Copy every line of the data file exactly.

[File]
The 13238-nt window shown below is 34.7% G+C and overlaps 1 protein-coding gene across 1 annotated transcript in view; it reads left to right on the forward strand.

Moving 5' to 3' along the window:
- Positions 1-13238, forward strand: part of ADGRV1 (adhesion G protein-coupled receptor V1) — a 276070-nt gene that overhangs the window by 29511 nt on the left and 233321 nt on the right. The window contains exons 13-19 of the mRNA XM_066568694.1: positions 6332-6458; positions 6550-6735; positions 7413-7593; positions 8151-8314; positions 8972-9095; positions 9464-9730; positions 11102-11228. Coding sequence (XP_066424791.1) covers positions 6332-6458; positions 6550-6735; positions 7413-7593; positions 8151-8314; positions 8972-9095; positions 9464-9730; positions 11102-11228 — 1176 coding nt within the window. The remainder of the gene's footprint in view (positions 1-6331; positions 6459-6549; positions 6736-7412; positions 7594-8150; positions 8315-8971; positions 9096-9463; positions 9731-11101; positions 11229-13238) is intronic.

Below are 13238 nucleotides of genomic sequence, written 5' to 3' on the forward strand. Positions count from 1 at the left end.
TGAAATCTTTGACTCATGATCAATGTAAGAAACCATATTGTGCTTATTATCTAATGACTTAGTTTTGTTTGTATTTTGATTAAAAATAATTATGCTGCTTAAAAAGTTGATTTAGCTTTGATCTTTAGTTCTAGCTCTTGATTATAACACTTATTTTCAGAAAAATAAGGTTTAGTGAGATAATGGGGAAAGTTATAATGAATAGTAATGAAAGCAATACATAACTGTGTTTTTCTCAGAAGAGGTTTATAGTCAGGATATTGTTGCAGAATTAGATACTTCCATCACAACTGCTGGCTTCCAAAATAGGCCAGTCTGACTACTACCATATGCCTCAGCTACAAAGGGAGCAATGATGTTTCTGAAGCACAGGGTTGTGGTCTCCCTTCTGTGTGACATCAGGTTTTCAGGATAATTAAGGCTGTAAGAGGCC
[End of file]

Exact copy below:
The 13238-nt window shown below is 34.7% G+C and overlaps 1 protein-coding gene across 1 annotated transcript in view; it reads left to right on the forward strand.

Moving 5' to 3' along the window:
- Positions 1-13238, forward strand: part of ADGRV1 (adhesion G protein-coupled receptor V1) — a 276070-nt gene that overhangs the window by 29511 nt on the left and 233321 nt on the right. The window contains exons 13-19 of the mRNA XM_066568694.1: positions 6332-6458; positions 6550-6735; positions 7413-7593; positions 8151-8314; positions 8972-9095; positions 9464-9730; positions 11102-11228. Coding sequence (XP_066424791.1) covers positions 6332-6458; positions 6550-6735; positions 7413-7593; positions 8151-8314; positions 8972-9095; positions 9464-9730; positions 11102-11228 — 1176 coding nt within the window. The remainder of the gene's footprint in view (positions 1-6331; positions 6459-6549; positions 6736-7412; positions 7594-8150; positions 8315-8971; positions 9096-9463; positions 9731-11101; positions 11229-13238) is intronic.

Below are 13238 nucleotides of genomic sequence, written 5' to 3' on the forward strand. Positions count from 1 at the left end.
TGAAATCTTTGACTCATGATCAATGTAAGAAACCATATTGTGCTTATTATCTAATGACTTAGTTTTGTTTGTATTTTGATTAAAAATAATTATGCTGCTTAAAAAGTTGATTTAGCTTTGATCTTTAGTTCTAGCTCTTGATTATAACACTTATTTTCAGAAAAATAAGGTTTAGTGAGATAATGGGGAAAGTTATAATGAATAGTAATGAAAGCAATACATAACTGTGTTTTTCTCAGAAGAGGTTTATAGTCAGGATATTGTTGCAGAATTAGATACTTCCATCACAACTGCTGGCTTCCAAAATAGGCCAGTCTGACTACTACCATATGCCTCAGCTACAAAGGGAGCAATGATGTTTCTGAAGCACAGGGTTGTGGTCTCCCTTCTGTGTGACATCAGGTTTTCAGGATAATTAAGGCTGTAAGAGGCC